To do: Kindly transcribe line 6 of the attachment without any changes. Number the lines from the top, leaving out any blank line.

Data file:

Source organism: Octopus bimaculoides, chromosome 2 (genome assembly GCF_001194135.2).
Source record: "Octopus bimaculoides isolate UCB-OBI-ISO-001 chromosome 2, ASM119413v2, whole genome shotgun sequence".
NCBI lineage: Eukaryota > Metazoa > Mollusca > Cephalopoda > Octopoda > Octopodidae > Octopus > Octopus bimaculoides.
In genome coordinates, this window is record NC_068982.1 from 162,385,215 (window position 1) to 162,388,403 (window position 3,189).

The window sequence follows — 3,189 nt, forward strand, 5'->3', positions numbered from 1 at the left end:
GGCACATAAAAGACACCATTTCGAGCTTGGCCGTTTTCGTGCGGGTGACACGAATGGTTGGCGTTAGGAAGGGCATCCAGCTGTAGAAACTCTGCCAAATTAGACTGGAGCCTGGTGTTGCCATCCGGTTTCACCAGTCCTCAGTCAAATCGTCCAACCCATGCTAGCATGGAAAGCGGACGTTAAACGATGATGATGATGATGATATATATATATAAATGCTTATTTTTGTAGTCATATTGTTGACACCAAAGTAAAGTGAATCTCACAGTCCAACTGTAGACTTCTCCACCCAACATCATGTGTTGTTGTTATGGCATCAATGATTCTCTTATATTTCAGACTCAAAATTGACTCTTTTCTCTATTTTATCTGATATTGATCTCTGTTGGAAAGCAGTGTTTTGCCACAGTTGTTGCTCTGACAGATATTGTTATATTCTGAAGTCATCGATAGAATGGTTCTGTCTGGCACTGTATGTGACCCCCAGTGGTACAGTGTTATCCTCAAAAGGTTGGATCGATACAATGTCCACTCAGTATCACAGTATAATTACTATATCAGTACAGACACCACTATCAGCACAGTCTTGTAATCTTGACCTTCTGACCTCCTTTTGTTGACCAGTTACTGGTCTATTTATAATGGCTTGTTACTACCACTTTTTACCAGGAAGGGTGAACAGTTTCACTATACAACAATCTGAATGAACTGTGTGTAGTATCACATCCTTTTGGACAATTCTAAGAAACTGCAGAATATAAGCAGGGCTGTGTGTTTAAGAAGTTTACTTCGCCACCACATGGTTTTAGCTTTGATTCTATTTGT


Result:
GGCACATAAAAGACACCATTTCGAGCTTGGCCGTTTTCGTGCGGGTGACACGAATGGTTGGCGTTAGGAAGGGCATCCAGCTGTAGAAACTCTGCCAAATTAGACTGGAGCCTGGTGTTGCCATCCGGTTTCACCAGTCCTCAGTCAAATCGTCCAACCCATGCTAGCATGGAAAGCGGACGTTAAACGATGATGATGATGATGATATATATATATAAATGCTTATTTTTGTAGTCATATTGTTGACACCAAAGTAAAGTGAATCTCACAGTCCAACTGTAGACTTCTCCACCCAACATCATGTGTTGTTGTTATGGCATCAATGATTCTCTTATATTTCAGACTCAAAATTGACTCTTTTCTCTATTTTATCTGATATTGATCTCTGTTGGAAAGCAGTGTTTTGCCACAGTTGTTGCTCTGACAGATATTGTTATATTCTGAAGTCATCGATAGAATGGTTCTGTCTGGCACTGTATGTGACCCCCAGTGGTACAGTGTTATCCTCAAAAGGTTGGATCGATACAATGTCCACTCAGTATCACAGTATAATTACTATATCAGTACAGACACCACTATCAGCACAGTCTTGTAATCTTGACCTTCTGACCTCCTTTTGTTGACCAGTTACTGGTCTATTTATAATGGCTTGTTACTACCACTTTTTACCAGGAAGGGTGAACAGTTTCACTATACAACAATCTGAATGAACTGTGTGTAGTATCACATCCTTTTGGACAATTCTAAGAAACTGCAGAATATAAGCAGGGCTGTGTGTTTAAGAAGTTTACTTCGCCACCACATGGTTTTAGCTTTGATTCTATTTGT